Guest commentary: My son was killed on 9/11 at the World Trade Center. His last moments still haunt me.
La Jollan Mary Beth Adderley: ‘When I look back over the past 20 years, I realize how much I lost, his sister lost and his father lost, but mostly I think of all Ted lost.’
With the 20th anniversary of the Sept. 11, 2001, terrorist attacks coming Saturday, La Jolla resident Mary Beth Adderley reflects on the personal horror that she and her family suffered that day and its lasting impact.
My beloved, sweet, generous, sensitive, brilliant, loving son, Terence Edward Adderley Jr., known as Ted, was 22 years old when he was killed.
He was working in the North Tower of the World Trade Center, on the 93rd floor, for Fred Alger Management, an investment firm. It was his first job after he graduated from Vanderbilt University in May 2001; he started his job in July 2001. He enjoyed working for David Alger as a financial analyst in a field he studied at Vanderbilt. He was both excited and nervous about working for such a prestigious investment firm in New York City.
I can’t imagine the terror that was felt when the people in the upper floors of the World Trade Center saw the airplane flying right toward them, if they saw it. But I know the terror I felt when I couldn’t get in touch with my son that morning. He didn’t answer his phones. Calls to his cellphone went right to voicemail.
I sat and watched the building burn with the gaping hole where I knew my son was likely located, then I saw the building collapse. The feelings of hopelessness were overwhelming. It took me a week to look at a photo of him. He was gone.
I had the unbelievable joy of watching my son grow from a sweet, bright little boy into a strong, handsome, brilliant, mature man. A young man on the threshold of life. A young man whom I loved with all my heart, a young man who loved me back as much.
When I look back over the past 20 years, I realize how much I lost, his sister lost and his father lost, but mostly I think of all Ted lost.
He never would continue to enjoy doing the research and analysis that he was doing for David Alger. When Ted gave his eulogy for his grandfather, Russ Kelly (the founder of Kelly Services), he said that Grandpa Russ taught him how to read the Racing Form (Russ had been raising racehorses for years) and The Wall Street Journal. Ted said The Wall Street Journal was harder. Working for the Algers was exactly what he had been studying to do from when he was a very young man. It was a wonderful opportunity.
Ted never had the satisfaction of pursuing his chosen career. He never earned his master’s of business administration in finance. He was never to start his own investment firm or work with his father growing the family business, Kelly Services. He never had the gratification of seeing his hard work help others. He never had a well-deserved retirement.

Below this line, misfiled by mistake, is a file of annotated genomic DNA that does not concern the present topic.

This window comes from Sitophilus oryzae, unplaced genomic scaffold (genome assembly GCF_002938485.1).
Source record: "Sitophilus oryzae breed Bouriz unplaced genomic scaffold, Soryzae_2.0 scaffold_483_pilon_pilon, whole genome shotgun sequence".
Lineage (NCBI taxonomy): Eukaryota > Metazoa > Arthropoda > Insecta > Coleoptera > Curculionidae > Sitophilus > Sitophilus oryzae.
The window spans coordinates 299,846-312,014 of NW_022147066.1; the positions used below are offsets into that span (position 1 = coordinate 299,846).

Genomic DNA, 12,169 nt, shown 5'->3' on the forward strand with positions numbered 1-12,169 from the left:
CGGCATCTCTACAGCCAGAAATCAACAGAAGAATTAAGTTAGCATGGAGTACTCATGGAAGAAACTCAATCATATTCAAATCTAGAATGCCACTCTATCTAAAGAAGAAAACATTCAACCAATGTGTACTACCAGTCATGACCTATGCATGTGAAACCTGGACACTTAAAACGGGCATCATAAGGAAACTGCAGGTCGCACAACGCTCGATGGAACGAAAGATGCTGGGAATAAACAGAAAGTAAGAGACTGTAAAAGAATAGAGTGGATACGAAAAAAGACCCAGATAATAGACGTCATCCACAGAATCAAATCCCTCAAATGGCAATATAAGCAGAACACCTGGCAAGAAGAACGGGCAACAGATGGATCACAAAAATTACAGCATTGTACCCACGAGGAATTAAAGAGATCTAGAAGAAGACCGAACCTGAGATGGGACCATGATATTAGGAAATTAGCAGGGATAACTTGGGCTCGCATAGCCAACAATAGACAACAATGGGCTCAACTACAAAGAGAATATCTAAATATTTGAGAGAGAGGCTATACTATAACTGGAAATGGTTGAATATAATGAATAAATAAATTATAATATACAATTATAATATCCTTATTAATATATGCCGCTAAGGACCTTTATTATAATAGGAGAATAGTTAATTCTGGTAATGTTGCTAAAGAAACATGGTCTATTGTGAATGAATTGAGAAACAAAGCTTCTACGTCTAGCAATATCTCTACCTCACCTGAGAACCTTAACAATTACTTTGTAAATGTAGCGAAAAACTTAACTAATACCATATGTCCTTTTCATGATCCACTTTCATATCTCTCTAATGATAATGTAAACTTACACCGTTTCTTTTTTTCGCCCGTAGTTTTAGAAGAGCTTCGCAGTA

Ted never had the fun of making his first apartment in New York City just right for him and his two friends from Vanderbilt who were to be his roommates.
Ted never had the joyous experience of marrying a wonderful woman, someone whom he could dote on and love completely.
Ted never had the unbelievable joy and undeniable pride of holding his own precious babies. He did not see them grow up to become strong, independent people, contributing to the betterment of society, as Ted would have done.
Ted never met his sister’s two boys. They know about him, but they will never know him, or have him instill in them his values of kindness, generosity, commitment and living a decent, good life. They didn’t see the love and devotion Ted had toward their mother, his sister Elizabeth.
Ted was not with his father when he passed away three years ago. He was not with him to hold his father’s hand and tell him he was loved as his father took his last breath.
No one was with Ted, that we know of, when he took his last breath, and that haunts me to this day. He most likely was alone.
Ted missed the greatest times of one’s life, the struggles that make one stronger, the joys that make life worth living. He didn’t have the opportunity to learn from other cultures and people in travels around the world.
When I think of the life that he should have lived — a rich, full, hopeful, happy life — I realize, too, that the world lost out on the contributions that he could have made to society and the differences he may have made in others’ lives.
In that respect, we all lost when he and the other victims’ lives were cut short that fateful day in September 2001. The world is a poorer place because of the loss of all those beautiful lives.
— This commentary was originally published by The San Diego Union-Tribune. ◆
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